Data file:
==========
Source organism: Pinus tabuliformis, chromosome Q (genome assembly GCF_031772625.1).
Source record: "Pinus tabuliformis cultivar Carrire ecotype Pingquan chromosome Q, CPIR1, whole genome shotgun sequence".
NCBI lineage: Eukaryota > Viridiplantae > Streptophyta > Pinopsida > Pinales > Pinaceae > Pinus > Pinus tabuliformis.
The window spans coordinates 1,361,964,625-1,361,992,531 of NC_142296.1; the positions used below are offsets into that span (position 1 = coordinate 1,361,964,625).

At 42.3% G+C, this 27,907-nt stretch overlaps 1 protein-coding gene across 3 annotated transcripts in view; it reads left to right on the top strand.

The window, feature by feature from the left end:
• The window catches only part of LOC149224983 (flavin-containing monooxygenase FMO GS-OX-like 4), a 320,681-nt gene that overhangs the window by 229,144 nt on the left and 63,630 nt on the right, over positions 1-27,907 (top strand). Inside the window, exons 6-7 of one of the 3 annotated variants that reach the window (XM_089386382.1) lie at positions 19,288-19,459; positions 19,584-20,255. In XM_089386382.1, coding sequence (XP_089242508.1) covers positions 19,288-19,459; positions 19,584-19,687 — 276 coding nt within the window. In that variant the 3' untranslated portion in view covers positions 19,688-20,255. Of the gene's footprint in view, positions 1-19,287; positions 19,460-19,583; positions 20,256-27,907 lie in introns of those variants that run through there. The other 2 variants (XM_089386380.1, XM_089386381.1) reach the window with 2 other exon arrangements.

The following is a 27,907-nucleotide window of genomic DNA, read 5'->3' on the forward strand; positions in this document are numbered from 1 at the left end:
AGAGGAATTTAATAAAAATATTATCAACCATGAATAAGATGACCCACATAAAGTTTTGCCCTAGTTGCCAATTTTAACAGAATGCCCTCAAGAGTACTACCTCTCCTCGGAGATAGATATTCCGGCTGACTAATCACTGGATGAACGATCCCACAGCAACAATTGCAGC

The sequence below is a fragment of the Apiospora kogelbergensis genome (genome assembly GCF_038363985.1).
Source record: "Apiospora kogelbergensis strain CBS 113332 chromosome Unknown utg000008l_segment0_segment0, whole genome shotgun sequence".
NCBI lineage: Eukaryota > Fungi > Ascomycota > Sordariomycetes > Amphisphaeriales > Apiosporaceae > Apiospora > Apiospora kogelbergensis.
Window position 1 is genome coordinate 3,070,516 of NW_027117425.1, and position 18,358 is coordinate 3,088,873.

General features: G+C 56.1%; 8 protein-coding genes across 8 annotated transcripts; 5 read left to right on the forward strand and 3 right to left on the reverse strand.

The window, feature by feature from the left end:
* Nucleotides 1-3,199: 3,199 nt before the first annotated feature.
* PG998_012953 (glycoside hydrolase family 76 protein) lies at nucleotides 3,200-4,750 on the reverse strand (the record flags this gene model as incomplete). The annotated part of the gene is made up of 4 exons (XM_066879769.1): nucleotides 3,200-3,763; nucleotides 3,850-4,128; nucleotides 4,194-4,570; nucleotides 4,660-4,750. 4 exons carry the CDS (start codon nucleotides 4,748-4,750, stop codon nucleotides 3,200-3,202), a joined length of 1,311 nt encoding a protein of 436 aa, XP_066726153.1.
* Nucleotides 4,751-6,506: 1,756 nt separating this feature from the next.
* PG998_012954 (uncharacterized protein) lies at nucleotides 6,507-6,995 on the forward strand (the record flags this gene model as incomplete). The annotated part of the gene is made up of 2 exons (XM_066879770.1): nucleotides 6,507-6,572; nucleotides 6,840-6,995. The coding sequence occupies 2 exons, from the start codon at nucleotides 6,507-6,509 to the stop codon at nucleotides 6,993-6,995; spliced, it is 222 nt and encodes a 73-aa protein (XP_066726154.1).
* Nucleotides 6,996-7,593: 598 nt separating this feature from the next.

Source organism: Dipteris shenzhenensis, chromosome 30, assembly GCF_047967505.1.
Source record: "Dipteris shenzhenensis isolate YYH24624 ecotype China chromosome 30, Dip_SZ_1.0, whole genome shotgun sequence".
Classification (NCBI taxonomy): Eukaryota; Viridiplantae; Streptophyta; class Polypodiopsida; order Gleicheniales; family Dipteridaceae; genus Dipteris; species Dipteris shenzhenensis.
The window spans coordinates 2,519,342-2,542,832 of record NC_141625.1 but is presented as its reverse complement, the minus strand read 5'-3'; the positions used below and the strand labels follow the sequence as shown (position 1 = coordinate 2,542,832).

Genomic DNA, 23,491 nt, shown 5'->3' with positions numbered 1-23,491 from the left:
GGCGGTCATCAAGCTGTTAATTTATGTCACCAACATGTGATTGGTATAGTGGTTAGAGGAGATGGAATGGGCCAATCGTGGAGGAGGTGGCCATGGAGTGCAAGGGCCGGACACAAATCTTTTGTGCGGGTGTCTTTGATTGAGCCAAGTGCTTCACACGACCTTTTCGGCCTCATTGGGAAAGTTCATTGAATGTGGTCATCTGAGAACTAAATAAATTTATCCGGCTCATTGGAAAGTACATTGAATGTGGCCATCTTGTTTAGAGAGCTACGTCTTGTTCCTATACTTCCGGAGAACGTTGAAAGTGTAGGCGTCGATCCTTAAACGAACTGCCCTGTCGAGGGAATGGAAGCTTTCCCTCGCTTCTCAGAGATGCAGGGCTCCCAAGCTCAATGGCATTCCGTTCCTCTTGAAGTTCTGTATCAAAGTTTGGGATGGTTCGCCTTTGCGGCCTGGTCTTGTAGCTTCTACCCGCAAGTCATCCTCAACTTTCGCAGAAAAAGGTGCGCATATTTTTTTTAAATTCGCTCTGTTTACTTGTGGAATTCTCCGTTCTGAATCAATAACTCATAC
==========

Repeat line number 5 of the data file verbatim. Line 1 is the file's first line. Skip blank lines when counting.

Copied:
At 42.3% G+C, this 27,907-nt stretch overlaps 1 protein-coding gene across 3 annotated transcripts in view; it reads left to right on the top strand.